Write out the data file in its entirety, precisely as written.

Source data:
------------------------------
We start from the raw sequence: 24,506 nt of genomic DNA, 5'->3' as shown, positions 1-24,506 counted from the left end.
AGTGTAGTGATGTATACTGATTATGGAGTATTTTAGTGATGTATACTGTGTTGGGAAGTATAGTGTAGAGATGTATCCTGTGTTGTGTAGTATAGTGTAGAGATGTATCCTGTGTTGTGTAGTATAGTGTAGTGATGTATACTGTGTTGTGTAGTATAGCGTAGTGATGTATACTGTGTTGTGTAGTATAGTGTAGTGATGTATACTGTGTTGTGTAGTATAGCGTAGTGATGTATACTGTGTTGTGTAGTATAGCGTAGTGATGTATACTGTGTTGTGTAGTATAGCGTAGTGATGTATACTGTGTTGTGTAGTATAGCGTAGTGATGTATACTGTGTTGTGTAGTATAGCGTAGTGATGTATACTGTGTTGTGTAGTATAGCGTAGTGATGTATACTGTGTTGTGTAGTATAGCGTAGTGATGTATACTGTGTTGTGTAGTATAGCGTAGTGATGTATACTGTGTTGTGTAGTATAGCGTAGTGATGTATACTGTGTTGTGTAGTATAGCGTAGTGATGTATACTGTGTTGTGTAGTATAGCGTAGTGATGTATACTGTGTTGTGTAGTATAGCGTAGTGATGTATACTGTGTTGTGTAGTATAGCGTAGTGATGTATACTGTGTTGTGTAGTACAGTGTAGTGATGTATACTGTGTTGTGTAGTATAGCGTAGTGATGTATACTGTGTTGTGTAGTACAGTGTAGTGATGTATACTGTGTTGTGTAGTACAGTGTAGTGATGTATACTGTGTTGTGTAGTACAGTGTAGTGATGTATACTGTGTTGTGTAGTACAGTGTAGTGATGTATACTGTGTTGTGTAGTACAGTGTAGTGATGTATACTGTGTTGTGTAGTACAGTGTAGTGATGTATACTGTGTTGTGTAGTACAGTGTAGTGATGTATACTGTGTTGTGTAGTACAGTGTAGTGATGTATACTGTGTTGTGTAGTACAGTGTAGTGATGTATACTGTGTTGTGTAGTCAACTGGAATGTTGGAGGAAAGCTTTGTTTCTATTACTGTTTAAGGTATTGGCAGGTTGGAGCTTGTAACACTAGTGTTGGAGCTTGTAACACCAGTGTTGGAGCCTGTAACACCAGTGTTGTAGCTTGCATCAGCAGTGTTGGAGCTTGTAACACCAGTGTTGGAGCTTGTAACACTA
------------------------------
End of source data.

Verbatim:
We start from the raw sequence: 24,506 nt of genomic DNA, 5'->3' as shown, positions 1-24,506 counted from the left end.
AGTGTAGTGATGTATACTGATTATGGAGTATTTTAGTGATGTATACTGTGTTGGGAAGTATAGTGTAGAGATGTATCCTGTGTTGTGTAGTATAGTGTAGAGATGTATCCTGTGTTGTGTAGTATAGTGTAGTGATGTATACTGTGTTGTGTAGTATAGCGTAGTGATGTATACTGTGTTGTGTAGTATAGTGTAGTGATGTATACTGTGTTGTGTAGTATAGCGTAGTGATGTATACTGTGTTGTGTAGTATAGCGTAGTGATGTATACTGTGTTGTGTAGTATAGCGTAGTGATGTATACTGTGTTGTGTAGTATAGCGTAGTGATGTATACTGTGTTGTGTAGTATAGCGTAGTGATGTATACTGTGTTGTGTAGTATAGCGTAGTGATGTATACTGTGTTGTGTAGTATAGCGTAGTGATGTATACTGTGTTGTGTAGTATAGCGTAGTGATGTATACTGTGTTGTGTAGTATAGCGTAGTGATGTATACTGTGTTGTGTAGTATAGCGTAGTGATGTATACTGTGTTGTGTAGTATAGCGTAGTGATGTATACTGTGTTGTGTAGTATAGCGTAGTGATGTATACTGTGTTGTGTAGTATAGCGTAGTGATGTATACTGTGTTGTGTAGTACAGTGTAGTGATGTATACTGTGTTGTGTAGTATAGCGTAGTGATGTATACTGTGTTGTGTAGTACAGTGTAGTGATGTATACTGTGTTGTGTAGTACAGTGTAGTGATGTATACTGTGTTGTGTAGTACAGTGTAGTGATGTATACTGTGTTGTGTAGTACAGTGTAGTGATGTATACTGTGTTGTGTAGTACAGTGTAGTGATGTATACTGTGTTGTGTAGTACAGTGTAGTGATGTATACTGTGTTGTGTAGTACAGTGTAGTGATGTATACTGTGTTGTGTAGTACAGTGTAGTGATGTATACTGTGTTGTGTAGTACAGTGTAGTGATGTATACTGTGTTGTGTAGTCAACTGGAATGTTGGAGGAAAGCTTTGTTTCTATTACTGTTTAAGGTATTGGCAGGTTGGAGCTTGTAACACTAGTGTTGGAGCTTGTAACACCAGTGTTGGAGCCTGTAACACCAGTGTTGTAGCTTGCATCAGCAGTGTTGGAGCTTGTAACACCAGTGTTGGAGCTTGTAACACTA